Every business starts as an act of faith. Not necessarily as a leap over logic, but not far from it. More of a transcendent belief that the risk is worthwhile, obstacles can be overcome, and hazy outlines of the future are visible from right here and now. That’s Lucid Motors. And its $250,500 2024 Air Sapphire is one helluva leap of faith.
This story originally appeared in Volume 21 of Road & Track.
The electric Air is a luxury sedan that doesn’t look like one. It has a low cowl, a blunt nose, and a roofline that sweeps provocatively to the tail. With broad shoulders in front and ripe hips over the rear wheels, it looks like nothing else. Okay, there’s some Eighties Renault Fuego at the fantail, but that’s about it. Next to the Air, every other four-door looks frumpy.
Over the three years the Air has been on sale, it has established itself as the elegant anti-Tesla electric. The Sapphire is the obvious next step. It’s the even-quicker version. It’s the Model S Plaid for drivers who prefer brilliant gemstones to patterned textiles.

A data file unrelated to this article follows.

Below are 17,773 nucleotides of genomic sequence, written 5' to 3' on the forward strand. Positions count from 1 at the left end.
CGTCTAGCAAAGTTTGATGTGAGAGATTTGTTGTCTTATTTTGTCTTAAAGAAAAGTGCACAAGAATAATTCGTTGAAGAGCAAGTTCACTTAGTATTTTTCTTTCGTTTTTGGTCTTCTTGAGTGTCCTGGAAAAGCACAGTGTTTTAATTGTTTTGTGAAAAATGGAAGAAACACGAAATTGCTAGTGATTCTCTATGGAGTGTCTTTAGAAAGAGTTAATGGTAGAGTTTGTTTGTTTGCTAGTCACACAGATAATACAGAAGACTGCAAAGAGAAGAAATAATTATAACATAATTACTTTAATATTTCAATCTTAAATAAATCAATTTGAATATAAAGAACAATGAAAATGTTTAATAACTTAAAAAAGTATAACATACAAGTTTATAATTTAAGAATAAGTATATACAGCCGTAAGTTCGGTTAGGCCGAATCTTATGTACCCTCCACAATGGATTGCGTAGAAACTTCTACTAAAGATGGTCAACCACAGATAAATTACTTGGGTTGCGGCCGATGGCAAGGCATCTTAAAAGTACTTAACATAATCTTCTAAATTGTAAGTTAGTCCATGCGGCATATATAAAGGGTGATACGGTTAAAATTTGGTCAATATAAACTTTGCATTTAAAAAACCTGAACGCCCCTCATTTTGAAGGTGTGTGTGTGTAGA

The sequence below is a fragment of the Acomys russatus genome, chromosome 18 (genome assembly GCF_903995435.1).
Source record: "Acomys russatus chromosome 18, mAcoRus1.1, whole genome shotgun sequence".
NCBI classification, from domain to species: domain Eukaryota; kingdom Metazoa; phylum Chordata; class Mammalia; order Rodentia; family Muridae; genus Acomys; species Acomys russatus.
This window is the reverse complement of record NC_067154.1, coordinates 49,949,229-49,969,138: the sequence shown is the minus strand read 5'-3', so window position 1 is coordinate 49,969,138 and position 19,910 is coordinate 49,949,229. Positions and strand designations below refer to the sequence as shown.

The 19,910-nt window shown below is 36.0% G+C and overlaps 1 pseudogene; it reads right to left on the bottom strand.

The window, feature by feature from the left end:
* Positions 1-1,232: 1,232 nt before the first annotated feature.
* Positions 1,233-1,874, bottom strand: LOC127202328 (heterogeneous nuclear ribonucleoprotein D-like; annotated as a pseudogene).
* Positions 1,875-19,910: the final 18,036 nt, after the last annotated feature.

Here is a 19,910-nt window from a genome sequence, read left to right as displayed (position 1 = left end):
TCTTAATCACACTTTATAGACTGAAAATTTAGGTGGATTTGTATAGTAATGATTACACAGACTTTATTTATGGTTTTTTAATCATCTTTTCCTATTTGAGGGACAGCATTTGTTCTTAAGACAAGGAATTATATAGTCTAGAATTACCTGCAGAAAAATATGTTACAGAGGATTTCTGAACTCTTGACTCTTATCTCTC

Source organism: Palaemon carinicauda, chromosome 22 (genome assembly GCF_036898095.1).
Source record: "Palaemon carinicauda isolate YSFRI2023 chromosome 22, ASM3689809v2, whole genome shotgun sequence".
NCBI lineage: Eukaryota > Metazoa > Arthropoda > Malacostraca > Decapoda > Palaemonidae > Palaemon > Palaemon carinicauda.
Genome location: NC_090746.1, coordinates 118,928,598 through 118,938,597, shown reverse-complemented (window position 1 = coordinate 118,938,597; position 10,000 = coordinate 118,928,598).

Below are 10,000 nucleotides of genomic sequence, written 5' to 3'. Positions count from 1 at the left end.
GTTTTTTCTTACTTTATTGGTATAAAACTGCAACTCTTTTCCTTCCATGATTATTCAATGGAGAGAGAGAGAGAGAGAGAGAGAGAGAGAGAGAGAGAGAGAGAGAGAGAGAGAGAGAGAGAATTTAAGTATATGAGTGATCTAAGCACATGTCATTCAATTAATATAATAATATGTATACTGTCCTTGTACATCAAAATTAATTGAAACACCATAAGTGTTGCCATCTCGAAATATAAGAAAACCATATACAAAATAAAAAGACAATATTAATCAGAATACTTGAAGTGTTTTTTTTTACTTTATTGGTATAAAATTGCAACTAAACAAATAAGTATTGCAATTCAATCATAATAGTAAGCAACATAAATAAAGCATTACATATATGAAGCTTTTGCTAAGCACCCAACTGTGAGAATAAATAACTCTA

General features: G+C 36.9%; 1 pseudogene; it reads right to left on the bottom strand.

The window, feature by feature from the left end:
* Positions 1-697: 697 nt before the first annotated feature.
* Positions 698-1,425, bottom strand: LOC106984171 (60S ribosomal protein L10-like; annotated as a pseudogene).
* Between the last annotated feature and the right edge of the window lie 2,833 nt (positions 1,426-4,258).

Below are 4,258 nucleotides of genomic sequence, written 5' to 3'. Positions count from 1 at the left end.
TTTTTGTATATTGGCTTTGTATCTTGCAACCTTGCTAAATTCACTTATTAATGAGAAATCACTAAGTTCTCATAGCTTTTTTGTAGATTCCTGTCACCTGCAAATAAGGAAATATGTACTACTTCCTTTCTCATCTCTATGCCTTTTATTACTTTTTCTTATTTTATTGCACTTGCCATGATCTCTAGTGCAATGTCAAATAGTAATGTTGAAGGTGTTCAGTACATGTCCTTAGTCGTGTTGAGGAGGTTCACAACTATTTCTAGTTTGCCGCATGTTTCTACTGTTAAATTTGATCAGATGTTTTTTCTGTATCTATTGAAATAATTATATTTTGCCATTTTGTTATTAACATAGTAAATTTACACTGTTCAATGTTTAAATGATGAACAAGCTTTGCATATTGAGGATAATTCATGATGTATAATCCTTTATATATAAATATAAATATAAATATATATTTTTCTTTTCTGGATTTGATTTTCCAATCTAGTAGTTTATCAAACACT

The Sapphire packs three motors (one in the front and two in the back), slamming 1234 hp and 1430 lb-ft onto whatever surface you aim the sedan down. Even in Track mode, using the launch protocol, the rocketry is somehow less violent than in the Tesla. But it is still freakishly, astonishingly, absolutely, and ridiculously quick. And if quick isn’t enough, Lucid claims it’s also staggeringly fast. Like 205-mph-top-end speedy.
Yet the EPA estimates up to 427 miles of range for the Sapphire. That’s at steady-state cruising. Not at 205 mph. Not when sprinting from 0 to 60 in Lucid’s claim of under two seconds. Not while running the quarter-mile in an alleged nine seconds or less. Not when lapping a road course like the world’s quietest Cup car—that is, if NASCAR allowed a car to run all-wheel drive, include A/C and Apple CarPlay, and boast nearly double the power of any other car in the field.